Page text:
Several women have accused potential presidential candidate Joe Biden of inappropriate touching. Invading someone’s space isn’t necessarily sexual harassment – but we should still talk about it.
I’d like to share with you the results of a study conducted in 2015 by an esteemed group of evolutionary psychologists. Keen to investigate how people felt about physical contact with other human beings, researchers at the University of Oxford and Aalto University in Finland presented more than 1,300 men and women from five countries with ‘maps’ of the human body. They then asked the participants to colour in where they would be comfortable with being touched by various kinds of people – ranging from a romantic partner to total strangers.
What the researchers found will likely be unsurprising to most women. Men were generally far more comfortable with physical contact from strangers than women, claiming that they wouldn’t be alarmed by a female stranger touching any part of their body (including their genitals). Women, in contrast, were happy to receive physical contact from friends of all genders – but did not like the thought of a male stranger touching anywhere on their body apart from their hands.
“We interpret touch depending on the context of the relationship,” the study’s lead author Professor Robin Dunbar told The Telegraph at the time. “We may perceive a touch in a particular place from a relative or friend as a comforting gesture, while the same touch from a partner might be more pleasurable, and from a stranger it would be entirely unwelcome.”
I share the details of that study not just because they’re interesting, but because they seem strikingly relevant to a debate currently raging in the States (and thus – because events in the US tend to have a ripple effect – around the world). Over the last week or so, Joe Biden – anti-sexual assault campaigner, Barack Obama’s beloved vice-president, and a man widely believed to be gearing up for the 2020 presidential race – has been accused of inappropriate touching by multiple women. Many of these women have explicitly stated that they never felt as though they had been sexually harassed by Biden. Instead, they want to talk about something far more nuanced: the tendency of some men to invade women’s personal space, particularly in the workplace, and how uncomfortable and disorientating this can be.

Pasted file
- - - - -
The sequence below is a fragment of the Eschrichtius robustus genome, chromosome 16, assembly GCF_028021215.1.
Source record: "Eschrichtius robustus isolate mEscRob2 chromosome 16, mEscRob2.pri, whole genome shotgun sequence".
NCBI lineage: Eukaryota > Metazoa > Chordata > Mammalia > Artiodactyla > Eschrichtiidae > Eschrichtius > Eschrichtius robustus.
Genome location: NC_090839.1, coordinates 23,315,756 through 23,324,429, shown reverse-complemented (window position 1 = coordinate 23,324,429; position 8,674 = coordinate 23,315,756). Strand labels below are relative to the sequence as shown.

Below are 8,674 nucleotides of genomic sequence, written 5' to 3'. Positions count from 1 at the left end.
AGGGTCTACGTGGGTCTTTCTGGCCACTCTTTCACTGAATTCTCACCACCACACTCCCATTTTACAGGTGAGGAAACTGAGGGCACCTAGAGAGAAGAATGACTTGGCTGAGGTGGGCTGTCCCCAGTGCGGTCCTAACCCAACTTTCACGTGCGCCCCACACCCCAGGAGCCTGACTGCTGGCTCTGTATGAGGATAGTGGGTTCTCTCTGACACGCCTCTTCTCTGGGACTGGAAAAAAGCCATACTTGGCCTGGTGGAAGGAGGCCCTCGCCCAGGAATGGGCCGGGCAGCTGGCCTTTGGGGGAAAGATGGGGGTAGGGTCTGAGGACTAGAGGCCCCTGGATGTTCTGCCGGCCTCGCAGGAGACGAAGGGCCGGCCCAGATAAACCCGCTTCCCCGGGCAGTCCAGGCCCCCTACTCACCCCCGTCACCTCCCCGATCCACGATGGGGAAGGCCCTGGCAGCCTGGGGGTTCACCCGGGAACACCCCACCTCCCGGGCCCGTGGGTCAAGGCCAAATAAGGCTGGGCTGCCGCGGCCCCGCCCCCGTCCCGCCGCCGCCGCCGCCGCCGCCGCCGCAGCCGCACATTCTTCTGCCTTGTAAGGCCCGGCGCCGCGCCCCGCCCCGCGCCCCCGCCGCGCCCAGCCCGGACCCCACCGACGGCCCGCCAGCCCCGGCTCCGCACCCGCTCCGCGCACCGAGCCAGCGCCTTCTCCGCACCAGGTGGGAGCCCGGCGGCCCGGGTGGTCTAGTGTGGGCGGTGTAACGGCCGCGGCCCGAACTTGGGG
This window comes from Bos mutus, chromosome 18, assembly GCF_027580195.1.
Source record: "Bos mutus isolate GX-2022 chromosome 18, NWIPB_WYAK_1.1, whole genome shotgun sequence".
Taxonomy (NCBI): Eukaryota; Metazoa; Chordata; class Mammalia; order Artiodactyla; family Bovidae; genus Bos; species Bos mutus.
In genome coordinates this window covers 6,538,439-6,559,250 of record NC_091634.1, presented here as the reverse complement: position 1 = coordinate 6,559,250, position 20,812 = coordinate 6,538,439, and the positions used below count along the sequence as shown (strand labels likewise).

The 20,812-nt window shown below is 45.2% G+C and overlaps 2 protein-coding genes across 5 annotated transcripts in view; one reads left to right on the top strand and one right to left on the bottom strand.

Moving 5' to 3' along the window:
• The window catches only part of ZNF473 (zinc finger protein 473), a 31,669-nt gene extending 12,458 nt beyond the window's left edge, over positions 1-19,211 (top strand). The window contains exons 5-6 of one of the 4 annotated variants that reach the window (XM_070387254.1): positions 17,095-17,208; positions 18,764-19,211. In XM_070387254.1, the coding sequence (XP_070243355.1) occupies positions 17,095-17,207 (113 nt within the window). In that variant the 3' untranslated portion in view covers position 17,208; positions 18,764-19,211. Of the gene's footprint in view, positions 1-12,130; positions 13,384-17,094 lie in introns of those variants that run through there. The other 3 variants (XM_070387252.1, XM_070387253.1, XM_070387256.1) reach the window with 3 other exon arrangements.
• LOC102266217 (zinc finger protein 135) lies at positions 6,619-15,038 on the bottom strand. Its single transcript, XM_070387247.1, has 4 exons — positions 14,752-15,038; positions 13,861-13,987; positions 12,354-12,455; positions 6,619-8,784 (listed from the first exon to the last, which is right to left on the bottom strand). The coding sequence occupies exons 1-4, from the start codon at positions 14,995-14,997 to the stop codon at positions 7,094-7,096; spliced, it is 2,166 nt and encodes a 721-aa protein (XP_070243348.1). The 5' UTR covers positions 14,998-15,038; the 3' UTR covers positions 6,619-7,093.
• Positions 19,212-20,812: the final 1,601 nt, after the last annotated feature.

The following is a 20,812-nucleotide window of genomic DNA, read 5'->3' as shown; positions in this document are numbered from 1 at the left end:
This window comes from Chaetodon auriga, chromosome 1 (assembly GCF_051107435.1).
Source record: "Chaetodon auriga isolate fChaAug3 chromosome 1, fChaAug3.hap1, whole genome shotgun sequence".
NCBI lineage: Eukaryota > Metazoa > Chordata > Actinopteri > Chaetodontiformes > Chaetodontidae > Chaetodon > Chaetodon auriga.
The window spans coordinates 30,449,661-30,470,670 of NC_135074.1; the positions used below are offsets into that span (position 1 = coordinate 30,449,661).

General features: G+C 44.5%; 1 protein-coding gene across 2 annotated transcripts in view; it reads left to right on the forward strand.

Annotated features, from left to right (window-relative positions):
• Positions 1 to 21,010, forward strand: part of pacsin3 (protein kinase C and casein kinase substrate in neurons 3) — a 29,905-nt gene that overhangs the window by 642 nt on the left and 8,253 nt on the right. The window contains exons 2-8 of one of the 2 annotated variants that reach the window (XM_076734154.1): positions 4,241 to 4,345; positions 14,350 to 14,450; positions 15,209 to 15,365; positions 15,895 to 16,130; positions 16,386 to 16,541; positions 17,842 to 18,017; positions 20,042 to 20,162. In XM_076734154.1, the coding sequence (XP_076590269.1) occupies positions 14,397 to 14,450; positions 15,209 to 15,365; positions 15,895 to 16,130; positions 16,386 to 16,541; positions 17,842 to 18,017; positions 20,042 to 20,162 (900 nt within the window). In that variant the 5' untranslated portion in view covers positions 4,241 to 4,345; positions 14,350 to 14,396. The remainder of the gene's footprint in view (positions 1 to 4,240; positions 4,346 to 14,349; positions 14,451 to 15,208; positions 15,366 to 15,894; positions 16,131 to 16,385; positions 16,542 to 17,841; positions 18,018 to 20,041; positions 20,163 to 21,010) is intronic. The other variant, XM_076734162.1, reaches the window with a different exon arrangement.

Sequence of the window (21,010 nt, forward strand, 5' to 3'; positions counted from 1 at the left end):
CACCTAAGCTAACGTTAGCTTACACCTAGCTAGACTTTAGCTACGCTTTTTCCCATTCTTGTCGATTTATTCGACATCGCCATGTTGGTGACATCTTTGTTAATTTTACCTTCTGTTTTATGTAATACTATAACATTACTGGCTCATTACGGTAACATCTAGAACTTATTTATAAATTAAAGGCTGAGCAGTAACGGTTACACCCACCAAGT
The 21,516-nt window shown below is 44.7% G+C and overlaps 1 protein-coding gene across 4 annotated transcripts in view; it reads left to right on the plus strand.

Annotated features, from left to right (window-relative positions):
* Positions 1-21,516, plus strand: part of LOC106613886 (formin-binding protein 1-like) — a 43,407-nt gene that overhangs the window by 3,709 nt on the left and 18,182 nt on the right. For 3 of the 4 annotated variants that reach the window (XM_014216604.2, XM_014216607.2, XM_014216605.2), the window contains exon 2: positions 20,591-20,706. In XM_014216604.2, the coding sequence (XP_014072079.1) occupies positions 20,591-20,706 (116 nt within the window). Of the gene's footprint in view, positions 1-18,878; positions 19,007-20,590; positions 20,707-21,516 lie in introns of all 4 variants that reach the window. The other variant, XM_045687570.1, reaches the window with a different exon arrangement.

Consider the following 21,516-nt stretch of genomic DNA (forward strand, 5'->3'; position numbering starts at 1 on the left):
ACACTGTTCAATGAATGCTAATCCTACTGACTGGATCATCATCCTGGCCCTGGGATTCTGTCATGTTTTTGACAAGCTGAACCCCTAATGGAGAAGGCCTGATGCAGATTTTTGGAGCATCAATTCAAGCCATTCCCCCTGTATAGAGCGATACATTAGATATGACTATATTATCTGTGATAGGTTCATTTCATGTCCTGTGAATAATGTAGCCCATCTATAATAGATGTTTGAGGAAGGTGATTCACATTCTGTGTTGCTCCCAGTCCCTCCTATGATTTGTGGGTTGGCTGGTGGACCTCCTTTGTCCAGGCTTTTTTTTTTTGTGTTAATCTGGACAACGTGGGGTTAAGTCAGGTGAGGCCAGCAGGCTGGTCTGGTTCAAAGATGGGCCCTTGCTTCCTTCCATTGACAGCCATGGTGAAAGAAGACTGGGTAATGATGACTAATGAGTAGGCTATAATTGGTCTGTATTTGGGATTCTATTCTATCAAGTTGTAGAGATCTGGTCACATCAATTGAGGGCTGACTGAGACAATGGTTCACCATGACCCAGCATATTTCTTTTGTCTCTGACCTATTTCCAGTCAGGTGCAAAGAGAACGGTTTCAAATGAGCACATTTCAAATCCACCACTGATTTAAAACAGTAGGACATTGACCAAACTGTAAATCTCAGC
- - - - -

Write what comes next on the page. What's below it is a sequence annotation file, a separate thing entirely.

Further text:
First up was former Nevada assemblywoman Lucy Flores, who wrote an essay for The Cut describing events she said took place before a campaign event in 2014. As Flores was preparing to go onstage to address the crowd, she said Biden approached her from behind and placed both hands on her shoulders. “I felt him get closer to me from behind. He leaned further in and inhaled my hair… [and] proceeded to plant a big slow kiss on the back of my head.”
As often happens in situations like this, once one woman had spoken out, others swiftly followed. Former congressional aide Amy Lappos told a Connecticut newspaper that Biden reached for her face and rubbed noses with her during a fundraiser in 2009. In a statement to The Washington Post, Vail Kohnert-Yount said that when she was a White House intern in 2013, Biden “put his hand on the back of my head and pressed his forehead to my forehead while he talked to me… I remember he told me I was a ‘pretty girl.’”
Writer DJ Hill told The New York Times that the vice-president put his hand on her shoulder and then started dropping it down her back when she met him at a fundraising event in Minneapolis in 2012. Caitlyn Caruso, a former college student and sexual assault survivor, said that Biden rested his hand on her thigh and hugged her “just a little bit too long” at an event on sexual assault at the University of Nevada, Las Vegas in 2016.
In describing their encounters with Biden, many of these women used similar language. Flores said she was “mortified”, “embarrassed” and “confused”, and described feeling paralysed with shock. Hill said Biden moving his hand down her back made her “very uncomfortable”. Kohnert-Yount said she “was so shocked” by Biden touching his forehead to hers “that it was hard to focus on what he was saying”.